Waste Management Reform
Opening day of SPIEF 2019 on 5 June saw the ‘Defeating Trash: Russian Reform and International Practices’ session organized by the Russian Environmental Operator (REO) and the Roscongress Foundation. To kick off the discussion, Minister of Natural Resources and Environment of the Russian Federation Dmitry Kobylkin noted that reform in waste management was one of the most complex reforms in Russia. The measures being implemented were aimed at improving the environmental situation in the country and designed to reduce the number of unauthorized dumps taking place and to make the market for recycling transparent and civilized. According to him “a new complex industry of waste management” needed to appear Russia, or in other words, a new industry needed to be created from scratch.
“The situation in Russia is unique – all grades of household waste are produced here; basically, we have everything to create a closed-loop cycle. The transition to an economy based on the closed-loop cycle is realistic, and we should be striving towards it”, the Minister of Natural Resources said. The Minister outlined current industry problems capable of adversely affecting the course of the reform: “Unreasonable revisions of tariffs and standards for accumulation carried out by regional authorities, the postponement of the start of work of regional operators in some constituent entities, the lack of a differentiated approach in determining the standard for residents of rural areas and metropolitan centres, and low collection of payments for SMW”.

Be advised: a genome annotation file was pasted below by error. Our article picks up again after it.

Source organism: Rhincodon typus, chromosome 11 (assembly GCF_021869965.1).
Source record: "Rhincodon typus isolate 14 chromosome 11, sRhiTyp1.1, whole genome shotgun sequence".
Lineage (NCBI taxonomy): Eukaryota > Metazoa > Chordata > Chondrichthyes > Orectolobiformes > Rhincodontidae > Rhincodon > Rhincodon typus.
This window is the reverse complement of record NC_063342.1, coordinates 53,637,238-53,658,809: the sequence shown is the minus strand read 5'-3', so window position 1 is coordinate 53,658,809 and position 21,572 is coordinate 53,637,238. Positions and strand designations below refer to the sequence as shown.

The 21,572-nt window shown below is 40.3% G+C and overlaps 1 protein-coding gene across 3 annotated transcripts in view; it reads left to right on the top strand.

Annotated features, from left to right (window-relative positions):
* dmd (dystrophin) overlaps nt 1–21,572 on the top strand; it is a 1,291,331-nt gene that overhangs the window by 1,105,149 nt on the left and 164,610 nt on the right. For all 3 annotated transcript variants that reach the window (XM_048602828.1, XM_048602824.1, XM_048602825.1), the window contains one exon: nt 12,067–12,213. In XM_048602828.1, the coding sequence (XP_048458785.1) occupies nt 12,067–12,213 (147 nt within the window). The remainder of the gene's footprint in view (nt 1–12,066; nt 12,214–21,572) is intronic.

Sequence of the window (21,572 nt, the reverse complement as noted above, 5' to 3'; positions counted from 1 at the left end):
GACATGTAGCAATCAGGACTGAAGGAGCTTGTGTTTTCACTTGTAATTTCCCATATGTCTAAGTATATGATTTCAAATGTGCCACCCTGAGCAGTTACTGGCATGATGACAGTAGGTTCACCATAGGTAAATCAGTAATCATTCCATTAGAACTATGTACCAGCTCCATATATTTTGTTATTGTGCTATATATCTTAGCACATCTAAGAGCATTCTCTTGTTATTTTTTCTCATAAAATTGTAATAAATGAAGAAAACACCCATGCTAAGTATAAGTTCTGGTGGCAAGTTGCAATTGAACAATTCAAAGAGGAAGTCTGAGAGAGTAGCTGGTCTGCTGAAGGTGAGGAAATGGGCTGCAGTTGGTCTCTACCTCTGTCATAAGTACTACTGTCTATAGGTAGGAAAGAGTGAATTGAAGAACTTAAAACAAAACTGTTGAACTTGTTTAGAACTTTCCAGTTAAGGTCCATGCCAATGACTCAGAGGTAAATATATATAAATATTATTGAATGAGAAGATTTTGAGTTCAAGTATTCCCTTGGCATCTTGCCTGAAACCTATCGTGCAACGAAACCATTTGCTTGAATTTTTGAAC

The primary reform regulator is the Russian Environmental Operator (REO). According to Denis Butsaev, REO General Director, the rules of the game need to be established: infrastructure that doesn’t exists in the country needs to be created, an information system developed, and educational work carried to “create a healthy economic model for private business to enter” the industry. He made it known that a territorial waste management plan and corresponding regional programme had been developed in each region along with tenders held to select regional operators. “Our task is to assess changes in the market and to understand how to build interaction with the regional operators in order to make all the cities in the country clean and nice to live in,” Butsayev said.
According to Olga Timofeeva, Chairwoman of the State Duma Committee on Ecology and Environmental Protection of the Federal Assembly of the Russian Federation, the system is now being adjusted, and the reform is proceeding, though not without hitches. The speaker believes that “it is necessary to bring together the best global and regional practices”.
Governor of Nizhny Novgorod Gleb Nikitin talked about the promotion of reform in his region and about how to effectively solve emerging problems on the ground. He is convinced that the success of the transition to a new waste management system is the direct responsibility of the regions.